In keeping with this community focus, Festival partnered with other central Wisconsin companies to design and build the new store. The energy-saving Light Pipes were designed by Manitowoc-based Orion Energy Systems, while that technology and many other features were installed by TCI. Total budget for the construction was approximately $7.85 million.
“What Festival Foods has done with energy efficiency in Manitowoc will serve as an energy efficiency beacon for a wide geographical area for years to come,” said Orion president and chief executive officer Neal Verfuerth. “This is the way many commercial and industrial buildings will be designed and built in the future, and most of the energy-saving features they've used may eventually be retrofitted into older structures as well.”
Other notable green features of the Manitowoc Festival Foods store include:
The white-coated roof system is designed to reflect heat in the summer to save on air conditioning. It may also serve to bounce a few more light photons toward the light pipes, compared with conventional dark or ballast-topped roofing. Below the surface is high-R-value roof insulation that helps control the building's interior temperature.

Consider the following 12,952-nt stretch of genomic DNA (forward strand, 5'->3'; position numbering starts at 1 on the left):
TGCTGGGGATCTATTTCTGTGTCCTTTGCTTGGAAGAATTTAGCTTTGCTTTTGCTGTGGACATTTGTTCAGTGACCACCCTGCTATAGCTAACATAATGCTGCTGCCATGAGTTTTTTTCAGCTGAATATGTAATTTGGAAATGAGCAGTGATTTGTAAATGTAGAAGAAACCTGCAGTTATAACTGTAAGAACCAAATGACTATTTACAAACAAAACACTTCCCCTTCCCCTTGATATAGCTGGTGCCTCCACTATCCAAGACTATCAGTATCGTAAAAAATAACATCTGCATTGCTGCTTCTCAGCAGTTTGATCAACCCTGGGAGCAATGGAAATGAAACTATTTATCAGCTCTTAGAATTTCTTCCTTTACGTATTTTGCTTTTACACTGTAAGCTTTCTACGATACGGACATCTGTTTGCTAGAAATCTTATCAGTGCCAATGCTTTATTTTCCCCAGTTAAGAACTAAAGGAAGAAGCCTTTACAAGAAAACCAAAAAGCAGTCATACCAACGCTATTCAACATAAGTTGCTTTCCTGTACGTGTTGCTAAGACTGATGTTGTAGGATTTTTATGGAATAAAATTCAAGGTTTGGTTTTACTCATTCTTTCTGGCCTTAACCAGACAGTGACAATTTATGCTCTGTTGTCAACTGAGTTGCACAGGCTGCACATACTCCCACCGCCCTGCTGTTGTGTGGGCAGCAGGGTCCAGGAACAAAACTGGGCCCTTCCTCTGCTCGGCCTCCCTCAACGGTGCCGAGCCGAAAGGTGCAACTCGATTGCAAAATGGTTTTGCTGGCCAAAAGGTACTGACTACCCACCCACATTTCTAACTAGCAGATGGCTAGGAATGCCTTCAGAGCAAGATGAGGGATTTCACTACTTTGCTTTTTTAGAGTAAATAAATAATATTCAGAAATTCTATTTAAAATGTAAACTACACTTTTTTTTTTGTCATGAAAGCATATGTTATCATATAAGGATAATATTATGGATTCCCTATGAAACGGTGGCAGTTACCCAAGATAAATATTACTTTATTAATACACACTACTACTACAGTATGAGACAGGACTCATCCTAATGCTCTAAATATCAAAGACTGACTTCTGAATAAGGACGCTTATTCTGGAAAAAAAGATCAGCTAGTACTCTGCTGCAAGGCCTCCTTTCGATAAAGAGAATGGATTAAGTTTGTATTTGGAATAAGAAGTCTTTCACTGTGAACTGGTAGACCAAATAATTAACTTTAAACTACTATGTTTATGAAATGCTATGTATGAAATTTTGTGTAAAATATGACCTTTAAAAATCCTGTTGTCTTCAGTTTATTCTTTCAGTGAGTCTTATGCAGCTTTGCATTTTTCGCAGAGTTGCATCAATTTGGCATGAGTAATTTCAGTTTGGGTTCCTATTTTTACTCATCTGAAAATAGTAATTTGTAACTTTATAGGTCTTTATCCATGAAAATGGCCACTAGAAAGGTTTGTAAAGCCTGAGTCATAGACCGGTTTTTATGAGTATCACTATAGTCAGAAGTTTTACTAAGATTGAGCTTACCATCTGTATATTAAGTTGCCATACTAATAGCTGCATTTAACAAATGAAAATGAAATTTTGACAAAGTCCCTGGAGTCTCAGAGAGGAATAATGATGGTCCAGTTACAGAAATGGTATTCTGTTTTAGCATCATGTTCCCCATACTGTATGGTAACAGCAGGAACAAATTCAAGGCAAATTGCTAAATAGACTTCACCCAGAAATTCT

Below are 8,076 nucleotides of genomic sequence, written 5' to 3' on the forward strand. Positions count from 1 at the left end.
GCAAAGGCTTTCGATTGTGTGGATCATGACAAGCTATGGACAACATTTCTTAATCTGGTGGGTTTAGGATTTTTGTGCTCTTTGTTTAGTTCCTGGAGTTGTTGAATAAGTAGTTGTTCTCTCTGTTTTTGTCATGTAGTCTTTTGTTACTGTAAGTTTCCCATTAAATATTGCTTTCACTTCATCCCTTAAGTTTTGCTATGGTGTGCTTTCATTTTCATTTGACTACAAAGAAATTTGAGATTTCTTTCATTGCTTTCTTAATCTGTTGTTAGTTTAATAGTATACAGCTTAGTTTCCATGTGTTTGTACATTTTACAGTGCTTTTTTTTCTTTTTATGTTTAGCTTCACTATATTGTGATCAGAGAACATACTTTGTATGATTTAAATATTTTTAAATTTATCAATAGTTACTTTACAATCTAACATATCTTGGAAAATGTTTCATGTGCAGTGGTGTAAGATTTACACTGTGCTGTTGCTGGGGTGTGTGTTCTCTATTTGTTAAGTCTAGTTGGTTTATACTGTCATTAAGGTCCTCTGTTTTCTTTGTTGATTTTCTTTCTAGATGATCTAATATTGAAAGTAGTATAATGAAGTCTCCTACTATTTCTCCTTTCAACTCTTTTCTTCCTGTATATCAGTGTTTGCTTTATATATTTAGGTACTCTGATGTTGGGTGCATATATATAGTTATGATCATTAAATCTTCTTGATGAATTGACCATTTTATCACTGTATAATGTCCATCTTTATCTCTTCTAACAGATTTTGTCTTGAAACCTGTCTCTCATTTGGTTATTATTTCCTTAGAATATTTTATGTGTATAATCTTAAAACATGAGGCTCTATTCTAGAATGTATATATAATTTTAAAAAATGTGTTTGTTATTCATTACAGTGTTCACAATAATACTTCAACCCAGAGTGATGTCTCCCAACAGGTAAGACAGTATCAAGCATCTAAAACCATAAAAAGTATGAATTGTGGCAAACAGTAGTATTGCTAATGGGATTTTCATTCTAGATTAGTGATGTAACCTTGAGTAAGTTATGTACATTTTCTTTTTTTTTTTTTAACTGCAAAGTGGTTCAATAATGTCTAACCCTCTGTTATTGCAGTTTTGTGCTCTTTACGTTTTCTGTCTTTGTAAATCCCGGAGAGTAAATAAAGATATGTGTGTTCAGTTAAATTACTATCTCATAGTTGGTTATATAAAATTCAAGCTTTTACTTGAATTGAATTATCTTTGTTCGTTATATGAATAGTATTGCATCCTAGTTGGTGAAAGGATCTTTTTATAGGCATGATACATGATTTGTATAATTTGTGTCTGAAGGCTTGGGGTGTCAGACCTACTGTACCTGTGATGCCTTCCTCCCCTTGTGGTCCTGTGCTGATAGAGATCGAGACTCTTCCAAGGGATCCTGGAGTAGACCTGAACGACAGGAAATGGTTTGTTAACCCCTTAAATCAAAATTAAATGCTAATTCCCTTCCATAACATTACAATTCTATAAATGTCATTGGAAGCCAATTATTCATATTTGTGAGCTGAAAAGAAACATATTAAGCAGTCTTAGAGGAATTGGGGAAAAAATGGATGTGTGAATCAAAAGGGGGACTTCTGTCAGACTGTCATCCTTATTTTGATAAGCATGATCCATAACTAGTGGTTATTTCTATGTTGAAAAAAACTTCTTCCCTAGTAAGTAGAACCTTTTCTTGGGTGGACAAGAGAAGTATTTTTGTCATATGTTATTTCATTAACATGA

The HVAC systems were outfitted with high-efficiency heating and air conditioning components, coupled with constant air balancing and dehumidification, as well as destratification fans, which help move and blend air.
Reclaimed heat from refrigeration compressors is used to warm some areas of the building and to heat water.
High-efficiency refrigeration compressor systems were selected that use less refrigerant and less copper piping, and that self-monitor to prevent leaks.
High-efficiency ECM (electronically commutated motor) fan motors in all refrigerated cases require 60% less electricity to run, but are twice as effective as conventional induction motors at circulating air.
While the energy-saving upgrades added some capital costs to the new store, the decisions were as much about conviction as cost savings, said Skogen. “We're very satisfied with the investment.”
He added, “It's really more about ‘being green.’ We're not trying to impress shareholders, because they are us. We like to do what's right for our community.”